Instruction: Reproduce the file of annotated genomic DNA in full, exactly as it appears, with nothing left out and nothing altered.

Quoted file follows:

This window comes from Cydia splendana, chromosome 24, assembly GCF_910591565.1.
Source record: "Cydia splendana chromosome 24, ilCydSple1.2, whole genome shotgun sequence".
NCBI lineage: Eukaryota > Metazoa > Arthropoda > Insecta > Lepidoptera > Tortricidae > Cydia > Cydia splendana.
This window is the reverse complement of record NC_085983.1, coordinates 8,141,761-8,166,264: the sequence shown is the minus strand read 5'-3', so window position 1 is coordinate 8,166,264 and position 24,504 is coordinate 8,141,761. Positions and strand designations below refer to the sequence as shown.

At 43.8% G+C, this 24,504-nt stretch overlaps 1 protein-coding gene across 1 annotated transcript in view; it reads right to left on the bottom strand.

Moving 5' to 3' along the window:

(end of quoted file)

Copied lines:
This window comes from Cydia splendana, chromosome 24, assembly GCF_910591565.1.
Source record: "Cydia splendana chromosome 24, ilCydSple1.2, whole genome shotgun sequence".
NCBI lineage: Eukaryota > Metazoa > Arthropoda > Insecta > Lepidoptera > Tortricidae > Cydia > Cydia splendana.
This window is the reverse complement of record NC_085983.1, coordinates 8,141,761-8,166,264: the sequence shown is the minus strand read 5'-3', so window position 1 is coordinate 8,166,264 and position 24,504 is coordinate 8,141,761. Positions and strand designations below refer to the sequence as shown.

At 43.8% G+C, this 24,504-nt stretch overlaps 1 protein-coding gene across 1 annotated transcript in view; it reads right to left on the bottom strand.

Moving 5' to 3' along the window: